8 Best Knife Rolls | April 2017

8 Best Knife Rolls | April 2017
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We spent 28 hours on research, videography, and editing, to review the top selections for this wiki. Serious chefs spend serious money on the tools of their trade. So if you have expensive equipment you need to protect either at home or when toting them from restaurant to restaurant, check out our selection of protective knife rolls and cases. Skip to the best knife roll on Amazon.
The Messermeister 8-Pocket Padded knife roll is yours for a moderate price, and is backed by a lifetime manufacturer's warranty. It is made of 600 denier polyester fabric, and comes in multiple bright colors.
  • protective foam core
  • abrasion resistant exterior
  • velcro closure is poor quality
Brand Messermeister
Model 2066-8/B
Weight 1.4 pounds
Rating 3.8 / 5.0
The German-made Zwilling J.A. Henckels 7-pocket knife roll is a great way to store blades you don't often use or for safely transporting blades during travel, though its lack of a handle makes carrying the unit slightly inconvenient.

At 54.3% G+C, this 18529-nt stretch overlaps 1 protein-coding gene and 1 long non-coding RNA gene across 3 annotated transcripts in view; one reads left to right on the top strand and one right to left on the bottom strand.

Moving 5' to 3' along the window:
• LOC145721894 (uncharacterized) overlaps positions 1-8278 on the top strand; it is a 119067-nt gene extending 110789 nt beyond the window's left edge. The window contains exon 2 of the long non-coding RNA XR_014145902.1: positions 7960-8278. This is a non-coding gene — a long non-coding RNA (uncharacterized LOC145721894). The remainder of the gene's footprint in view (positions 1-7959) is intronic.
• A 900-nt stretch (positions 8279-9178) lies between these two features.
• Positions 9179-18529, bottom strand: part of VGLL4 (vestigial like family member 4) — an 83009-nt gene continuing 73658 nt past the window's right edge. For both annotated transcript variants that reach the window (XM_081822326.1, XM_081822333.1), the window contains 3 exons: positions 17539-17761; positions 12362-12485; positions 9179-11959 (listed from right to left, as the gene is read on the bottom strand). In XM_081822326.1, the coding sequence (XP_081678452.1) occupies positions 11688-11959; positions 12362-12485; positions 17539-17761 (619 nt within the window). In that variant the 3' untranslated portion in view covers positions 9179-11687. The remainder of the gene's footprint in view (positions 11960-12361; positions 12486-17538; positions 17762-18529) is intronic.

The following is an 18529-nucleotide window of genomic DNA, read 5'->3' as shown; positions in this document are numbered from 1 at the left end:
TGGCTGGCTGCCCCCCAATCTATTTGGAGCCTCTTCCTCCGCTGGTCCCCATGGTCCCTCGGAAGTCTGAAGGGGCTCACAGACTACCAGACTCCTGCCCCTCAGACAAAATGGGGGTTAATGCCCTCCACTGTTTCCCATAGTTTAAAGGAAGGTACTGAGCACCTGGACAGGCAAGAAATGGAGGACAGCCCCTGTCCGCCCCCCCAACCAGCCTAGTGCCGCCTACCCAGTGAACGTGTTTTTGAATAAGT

• twin velcro straps hold roll closed
  • lifetime limited manufacturer's warranty
  • smaller capacity than most knife rolls
Brand Zwilling J.A. Henckels
Model 35002-500
Weight 12.8 ounces
Rating 3.5 / 5.0
The United Cutlery UC1183 Knife Roll is perfect for the traveling knife salesperson, or for display at craft shows. It can hold up to 50 folding knives, and protects the tools when rolled with its durable PVC exterior.
  • bright red interior for a nice display
  • handsome and professional when rolled
  • not suitable for fixed blade knives
Brand United Cutlery
Model UC1183
Weight 12 ounces
Rating 4.1 / 5.0
The Shun Knife Roll comes with a comfortable handle, and is perfect for chefs who only use a few knives, each of which demand the finest level of protection and care. Its zippered cover protects your blades from dust and moisture.
  • rolls tight but is large when unfolded
  • mesh and zippered interior pockets
  • stores up to 8 knives
Brand Shun
Model DM0880
Weight 16 ounces
Rating 4.5 / 5.0
This Ultimate Edge 2001-EVOL 18-piece knife case has a full accessory compartment for storing sharpeners, spoons, a zester, and whatever else you need to have on hand for all your cooking or catering needs.
  • reinforced padded carrying handle
  • d-rings accommodate a shoulder strap
  • 600 denier outer shell
Brand The Ultimate Edge
Model 2001EVOL
Weight 4.3 pounds
Rating 3.9 / 5.0
The Winco 10 Compartment Knife Bag might not be found under the arm of a chef headed to a Michelin star-rated restaurant, but it's perfect for toting tools to the family BBQ. It folds then rolls to keep everything in place.
  • very affordable price
  • holds up to 10 tools
  • made of black polyester
Brand Winco
Model KBG-10
Weight 2.8 pounds
Rating 4.6 / 5.0